The Paleo diet was first popularized in the mid-1970s by Walter Voegtlin.

The basic idea behind this diet is that while the modern human has not lived in a cave for a few thousand years (an eternity from an individual perspective), the caveman day was just yesterday from a genetic and dietary need perspective.

For example, in the caveman days, the genetic imperative to “load up” on sugar and sweets whenever you came across them did not result in obesity since, in those times, the only sugar would have been in fruits. Those growing wild would have been available only sparingly and only during the summer and autumn.

The same genetic imperative to “load up” on sugar, when it is now available 24/7 at every corner, on the other hand, causes problems.

5. Ketogenic Diet

This diet is based on the fact that our bodies were built to run primarily on fat as fuel. When we eat carbohydrates, they turn into glucose in the bloodstream.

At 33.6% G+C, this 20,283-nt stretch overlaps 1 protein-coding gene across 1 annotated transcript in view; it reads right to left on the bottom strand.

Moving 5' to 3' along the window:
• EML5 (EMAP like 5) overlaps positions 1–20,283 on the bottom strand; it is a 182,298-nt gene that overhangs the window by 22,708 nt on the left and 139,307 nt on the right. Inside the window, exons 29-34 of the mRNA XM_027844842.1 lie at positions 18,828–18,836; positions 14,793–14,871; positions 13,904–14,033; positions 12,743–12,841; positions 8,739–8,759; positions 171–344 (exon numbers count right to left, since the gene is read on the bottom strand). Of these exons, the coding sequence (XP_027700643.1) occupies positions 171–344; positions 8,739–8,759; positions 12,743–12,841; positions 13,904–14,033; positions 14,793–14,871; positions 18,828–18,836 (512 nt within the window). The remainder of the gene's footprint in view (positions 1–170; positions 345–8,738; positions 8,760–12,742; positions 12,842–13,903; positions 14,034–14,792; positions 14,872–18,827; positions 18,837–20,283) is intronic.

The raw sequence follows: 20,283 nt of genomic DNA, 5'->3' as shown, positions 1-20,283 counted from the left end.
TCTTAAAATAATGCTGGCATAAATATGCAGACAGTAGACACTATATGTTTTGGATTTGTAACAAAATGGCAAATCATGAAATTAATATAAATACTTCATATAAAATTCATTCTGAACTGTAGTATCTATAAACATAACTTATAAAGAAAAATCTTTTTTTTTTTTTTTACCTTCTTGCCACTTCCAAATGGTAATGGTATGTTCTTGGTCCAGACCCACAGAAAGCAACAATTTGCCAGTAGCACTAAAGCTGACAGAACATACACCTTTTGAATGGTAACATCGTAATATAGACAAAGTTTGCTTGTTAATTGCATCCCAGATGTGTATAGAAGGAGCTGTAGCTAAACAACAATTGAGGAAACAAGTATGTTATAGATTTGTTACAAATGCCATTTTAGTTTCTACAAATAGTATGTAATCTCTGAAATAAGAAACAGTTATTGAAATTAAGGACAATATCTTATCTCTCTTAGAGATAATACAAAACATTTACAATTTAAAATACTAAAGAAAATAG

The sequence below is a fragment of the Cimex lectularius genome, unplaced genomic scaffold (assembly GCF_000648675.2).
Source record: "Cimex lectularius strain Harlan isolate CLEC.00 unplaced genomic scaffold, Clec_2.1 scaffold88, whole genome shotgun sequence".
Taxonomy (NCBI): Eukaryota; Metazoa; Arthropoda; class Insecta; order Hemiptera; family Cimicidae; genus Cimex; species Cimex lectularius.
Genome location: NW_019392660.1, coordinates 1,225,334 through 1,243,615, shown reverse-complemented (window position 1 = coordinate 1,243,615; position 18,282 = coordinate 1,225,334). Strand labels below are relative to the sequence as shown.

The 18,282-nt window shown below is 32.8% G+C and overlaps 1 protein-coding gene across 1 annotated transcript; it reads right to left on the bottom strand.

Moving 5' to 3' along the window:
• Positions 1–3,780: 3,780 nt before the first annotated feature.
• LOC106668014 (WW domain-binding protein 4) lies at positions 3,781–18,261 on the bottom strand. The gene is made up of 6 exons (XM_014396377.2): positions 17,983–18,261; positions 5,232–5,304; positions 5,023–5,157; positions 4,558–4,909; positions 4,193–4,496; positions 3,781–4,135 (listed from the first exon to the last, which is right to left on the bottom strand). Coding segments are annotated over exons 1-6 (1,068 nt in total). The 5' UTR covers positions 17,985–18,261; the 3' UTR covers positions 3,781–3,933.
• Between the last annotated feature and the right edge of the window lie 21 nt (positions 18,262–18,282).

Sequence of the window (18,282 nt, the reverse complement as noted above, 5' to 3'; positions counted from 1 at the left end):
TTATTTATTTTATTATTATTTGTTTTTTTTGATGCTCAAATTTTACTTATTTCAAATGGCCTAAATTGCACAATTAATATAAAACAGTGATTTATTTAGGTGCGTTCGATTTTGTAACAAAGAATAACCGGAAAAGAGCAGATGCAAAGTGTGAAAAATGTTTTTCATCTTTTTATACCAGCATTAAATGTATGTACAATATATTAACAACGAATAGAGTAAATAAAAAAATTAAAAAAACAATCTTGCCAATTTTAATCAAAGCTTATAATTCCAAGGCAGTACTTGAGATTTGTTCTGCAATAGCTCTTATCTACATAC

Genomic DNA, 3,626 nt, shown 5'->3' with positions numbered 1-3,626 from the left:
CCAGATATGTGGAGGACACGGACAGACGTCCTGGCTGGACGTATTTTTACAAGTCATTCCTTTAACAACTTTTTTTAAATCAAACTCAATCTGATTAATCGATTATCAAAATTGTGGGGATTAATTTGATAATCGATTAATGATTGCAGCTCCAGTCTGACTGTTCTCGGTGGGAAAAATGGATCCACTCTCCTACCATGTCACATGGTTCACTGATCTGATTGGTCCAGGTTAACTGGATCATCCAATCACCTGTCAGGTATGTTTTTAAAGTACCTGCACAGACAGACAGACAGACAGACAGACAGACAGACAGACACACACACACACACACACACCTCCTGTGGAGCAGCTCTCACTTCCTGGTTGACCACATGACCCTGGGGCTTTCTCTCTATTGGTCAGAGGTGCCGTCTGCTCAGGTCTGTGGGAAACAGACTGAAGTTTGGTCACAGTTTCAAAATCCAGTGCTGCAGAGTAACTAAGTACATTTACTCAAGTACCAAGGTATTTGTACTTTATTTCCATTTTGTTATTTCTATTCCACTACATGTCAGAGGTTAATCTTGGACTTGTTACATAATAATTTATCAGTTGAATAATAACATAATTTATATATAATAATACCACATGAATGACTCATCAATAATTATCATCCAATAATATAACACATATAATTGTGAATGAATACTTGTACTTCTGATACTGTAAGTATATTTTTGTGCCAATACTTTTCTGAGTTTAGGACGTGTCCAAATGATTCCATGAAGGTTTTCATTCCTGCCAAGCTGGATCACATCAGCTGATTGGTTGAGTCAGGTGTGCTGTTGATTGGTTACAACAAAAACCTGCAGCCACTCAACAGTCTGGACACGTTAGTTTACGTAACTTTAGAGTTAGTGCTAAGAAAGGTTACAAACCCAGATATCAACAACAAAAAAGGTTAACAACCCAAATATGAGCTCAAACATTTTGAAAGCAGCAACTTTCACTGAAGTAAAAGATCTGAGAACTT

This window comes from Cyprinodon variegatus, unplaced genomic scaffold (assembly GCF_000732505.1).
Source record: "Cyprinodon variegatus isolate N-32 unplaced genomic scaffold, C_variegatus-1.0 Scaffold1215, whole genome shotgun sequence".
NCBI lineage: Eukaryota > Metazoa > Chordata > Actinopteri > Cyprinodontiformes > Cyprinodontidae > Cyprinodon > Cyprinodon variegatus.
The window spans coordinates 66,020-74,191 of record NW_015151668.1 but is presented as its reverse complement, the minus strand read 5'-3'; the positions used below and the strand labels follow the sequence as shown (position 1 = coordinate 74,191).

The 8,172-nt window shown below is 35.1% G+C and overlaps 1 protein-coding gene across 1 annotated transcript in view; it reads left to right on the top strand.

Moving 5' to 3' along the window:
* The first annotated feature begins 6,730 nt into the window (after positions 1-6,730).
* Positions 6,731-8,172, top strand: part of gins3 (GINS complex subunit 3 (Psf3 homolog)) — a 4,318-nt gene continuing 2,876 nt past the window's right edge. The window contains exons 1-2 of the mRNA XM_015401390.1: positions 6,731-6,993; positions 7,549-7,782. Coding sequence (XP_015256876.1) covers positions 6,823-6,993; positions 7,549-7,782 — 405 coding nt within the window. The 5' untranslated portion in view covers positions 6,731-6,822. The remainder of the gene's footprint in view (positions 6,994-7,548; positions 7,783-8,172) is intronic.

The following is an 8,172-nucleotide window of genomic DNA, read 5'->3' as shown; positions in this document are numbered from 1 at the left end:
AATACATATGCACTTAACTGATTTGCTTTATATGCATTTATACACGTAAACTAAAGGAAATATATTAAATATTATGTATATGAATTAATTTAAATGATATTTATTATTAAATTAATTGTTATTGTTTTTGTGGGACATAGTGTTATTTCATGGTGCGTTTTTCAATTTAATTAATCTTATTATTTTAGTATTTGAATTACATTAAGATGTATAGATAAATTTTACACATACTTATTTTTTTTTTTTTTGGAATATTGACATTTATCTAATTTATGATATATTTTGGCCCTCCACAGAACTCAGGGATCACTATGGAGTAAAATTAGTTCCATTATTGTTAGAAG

Glucose then travels through the body's circulatory system until it reaches cells called muscle cells. Muscle cells use glucose as their primary source of energy. Fat cells do not require glucose to function. They can store large amounts of energy in the form of triglycerides.

Triglycerides are made up of fatty acids attached to glycerol molecules. Fatty acids are chains of carbon atoms linked together by double bonds. Each double bond contains two carbons.

In order to burn fat, the body must break down these triglycerides. This process requires oxygen. So if there isn't enough oxygen, the body will switch over to burning glucose instead.